Given its size, history, and cultural influence, a successful transition to democracy would undoubtedly transform Egypt into a role model for smaller fellow Arab countries.

Egypt’s Evolving Foreign Policy

The era of yes men in the Arab world is beginning to end, and the new Egypt — though it has maintained good ties with the U. The case of Turkey is very instructive. There are limits to this independence. Egypt is heavily reliant on aid, investments, tourism, and trade. According to the latest Gallup poll , the majority of Egyptians are extremely pessimistic about the economy. Democrats and Islamists are also aware that the military could choose to intervene — with tacit support from outside — if the democratic process gives birth to a radical government that jeopardizes the interests of the military and the state.

This has been the case in other comparable countries such as Turkey and Pakistan, where the military has also played a central role in determining the destiny of the nation-state. Egypt is still the top U. It is simply too embedded in the U. So, too, has the financial clout and political weight of the Gulf Cooperation Council made a precipitous Egyptian tilt toward Iran unlikely.

Already, the Saudis are reportedly trying to sabotage the emerging rapprochement between the two countries. Given these undeniable realities, an abrogation of the Israeli-Egyptian peace accords or the formation of an axis between Iran and Egypt is not in the offing.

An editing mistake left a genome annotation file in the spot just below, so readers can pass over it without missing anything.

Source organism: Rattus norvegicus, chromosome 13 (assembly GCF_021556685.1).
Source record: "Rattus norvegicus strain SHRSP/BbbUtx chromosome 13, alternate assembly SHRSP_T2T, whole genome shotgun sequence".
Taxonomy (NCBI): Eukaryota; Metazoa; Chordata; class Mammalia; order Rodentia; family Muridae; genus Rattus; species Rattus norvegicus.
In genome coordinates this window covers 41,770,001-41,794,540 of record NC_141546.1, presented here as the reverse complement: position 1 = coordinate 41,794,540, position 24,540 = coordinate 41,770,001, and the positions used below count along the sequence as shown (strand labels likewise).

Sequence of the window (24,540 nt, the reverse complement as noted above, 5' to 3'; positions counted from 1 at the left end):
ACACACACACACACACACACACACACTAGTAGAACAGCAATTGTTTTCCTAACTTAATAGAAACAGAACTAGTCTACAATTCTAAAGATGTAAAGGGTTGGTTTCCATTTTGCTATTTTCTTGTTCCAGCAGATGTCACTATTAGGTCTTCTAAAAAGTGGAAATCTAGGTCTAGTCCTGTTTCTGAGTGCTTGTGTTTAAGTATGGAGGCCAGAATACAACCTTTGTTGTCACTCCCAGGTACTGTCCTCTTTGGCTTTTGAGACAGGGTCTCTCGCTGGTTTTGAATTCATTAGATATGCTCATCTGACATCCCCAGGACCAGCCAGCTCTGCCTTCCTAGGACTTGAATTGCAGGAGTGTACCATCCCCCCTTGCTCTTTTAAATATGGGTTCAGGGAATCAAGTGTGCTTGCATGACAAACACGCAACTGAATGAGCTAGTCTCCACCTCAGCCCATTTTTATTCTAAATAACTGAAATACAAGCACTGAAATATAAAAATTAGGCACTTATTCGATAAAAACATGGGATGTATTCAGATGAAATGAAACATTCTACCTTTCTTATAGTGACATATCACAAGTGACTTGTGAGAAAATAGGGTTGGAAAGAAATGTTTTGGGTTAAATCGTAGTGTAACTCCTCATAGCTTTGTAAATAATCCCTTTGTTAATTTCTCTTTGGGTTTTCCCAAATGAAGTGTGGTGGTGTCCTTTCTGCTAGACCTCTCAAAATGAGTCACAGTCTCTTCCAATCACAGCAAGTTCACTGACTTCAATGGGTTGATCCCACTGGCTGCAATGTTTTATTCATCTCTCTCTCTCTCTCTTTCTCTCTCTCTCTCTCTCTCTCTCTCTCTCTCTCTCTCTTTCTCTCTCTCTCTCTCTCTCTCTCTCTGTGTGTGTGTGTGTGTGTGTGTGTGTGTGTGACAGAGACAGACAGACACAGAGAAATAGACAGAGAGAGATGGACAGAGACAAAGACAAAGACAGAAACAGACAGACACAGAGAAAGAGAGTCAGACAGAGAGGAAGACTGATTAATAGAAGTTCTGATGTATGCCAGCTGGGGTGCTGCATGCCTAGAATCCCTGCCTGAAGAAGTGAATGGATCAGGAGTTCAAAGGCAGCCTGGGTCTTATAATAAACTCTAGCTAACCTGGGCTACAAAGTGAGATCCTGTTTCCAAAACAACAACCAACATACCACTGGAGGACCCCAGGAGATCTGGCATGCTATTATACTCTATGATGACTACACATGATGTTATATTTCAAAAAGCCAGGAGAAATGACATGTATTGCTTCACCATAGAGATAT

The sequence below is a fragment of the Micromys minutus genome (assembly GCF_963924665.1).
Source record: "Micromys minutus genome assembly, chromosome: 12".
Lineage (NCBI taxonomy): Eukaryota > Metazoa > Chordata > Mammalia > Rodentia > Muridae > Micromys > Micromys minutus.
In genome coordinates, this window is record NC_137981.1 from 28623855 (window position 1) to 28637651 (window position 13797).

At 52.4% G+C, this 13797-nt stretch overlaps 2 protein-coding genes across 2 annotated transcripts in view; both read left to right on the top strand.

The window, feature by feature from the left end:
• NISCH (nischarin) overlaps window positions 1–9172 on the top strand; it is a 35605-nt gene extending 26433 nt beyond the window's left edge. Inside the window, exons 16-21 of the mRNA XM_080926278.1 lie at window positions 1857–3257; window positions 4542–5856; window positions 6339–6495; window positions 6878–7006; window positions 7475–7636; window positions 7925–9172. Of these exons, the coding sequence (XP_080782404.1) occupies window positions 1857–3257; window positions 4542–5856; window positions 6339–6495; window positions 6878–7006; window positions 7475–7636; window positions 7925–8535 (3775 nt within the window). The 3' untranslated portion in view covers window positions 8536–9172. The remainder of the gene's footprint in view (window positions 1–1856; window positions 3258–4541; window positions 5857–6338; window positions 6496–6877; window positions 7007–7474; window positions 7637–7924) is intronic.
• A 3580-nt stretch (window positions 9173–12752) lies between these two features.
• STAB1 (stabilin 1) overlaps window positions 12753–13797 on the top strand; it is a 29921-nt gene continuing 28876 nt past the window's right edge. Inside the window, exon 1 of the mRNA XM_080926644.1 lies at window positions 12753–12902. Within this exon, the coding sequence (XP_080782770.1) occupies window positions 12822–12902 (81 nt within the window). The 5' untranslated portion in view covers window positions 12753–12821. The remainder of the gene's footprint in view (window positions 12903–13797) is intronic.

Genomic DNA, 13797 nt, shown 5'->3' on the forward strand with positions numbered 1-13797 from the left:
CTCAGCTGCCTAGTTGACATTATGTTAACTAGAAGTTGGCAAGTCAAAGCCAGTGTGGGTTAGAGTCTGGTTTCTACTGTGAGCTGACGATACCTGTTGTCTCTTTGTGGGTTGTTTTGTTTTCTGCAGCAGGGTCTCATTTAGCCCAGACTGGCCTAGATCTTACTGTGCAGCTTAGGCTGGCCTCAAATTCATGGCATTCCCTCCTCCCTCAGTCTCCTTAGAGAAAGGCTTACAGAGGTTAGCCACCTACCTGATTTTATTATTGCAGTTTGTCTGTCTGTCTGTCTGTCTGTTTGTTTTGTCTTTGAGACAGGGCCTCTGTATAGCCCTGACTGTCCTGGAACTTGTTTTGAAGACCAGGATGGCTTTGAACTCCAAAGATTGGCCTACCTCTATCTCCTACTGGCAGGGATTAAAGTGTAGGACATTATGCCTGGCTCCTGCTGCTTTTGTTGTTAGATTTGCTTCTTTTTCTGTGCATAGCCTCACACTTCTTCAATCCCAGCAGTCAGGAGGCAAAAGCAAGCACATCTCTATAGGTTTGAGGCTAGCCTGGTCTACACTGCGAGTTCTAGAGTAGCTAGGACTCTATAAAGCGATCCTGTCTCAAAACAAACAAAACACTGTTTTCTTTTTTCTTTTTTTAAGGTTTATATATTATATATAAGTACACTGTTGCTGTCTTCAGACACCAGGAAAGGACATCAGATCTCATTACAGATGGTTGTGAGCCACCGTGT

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Moreover, the Egyptian foreign minister has injected realism into the rapprochement euphoria by indicating that Iran should not expect any substantial improvement in bilateral ties unless a new government is elected. In fact, just recently, Egypt expelled an Iranian on grounds of espionage, denting efforts by both states to improve relations.

Nonetheless, Egyptians from across the political spectrum seem to support normalizing ties.

US Foreign Policy and a New Egypt
US Foreign Policy and a New Egypt
US Foreign Policy and a New Egypt
US Foreign Policy and a New Egypt
US Foreign Policy and a New Egypt
US Foreign Policy and a New Egypt
US Foreign Policy and a New Egypt
US Foreign Policy and a New Egypt
US Foreign Policy and a New Egypt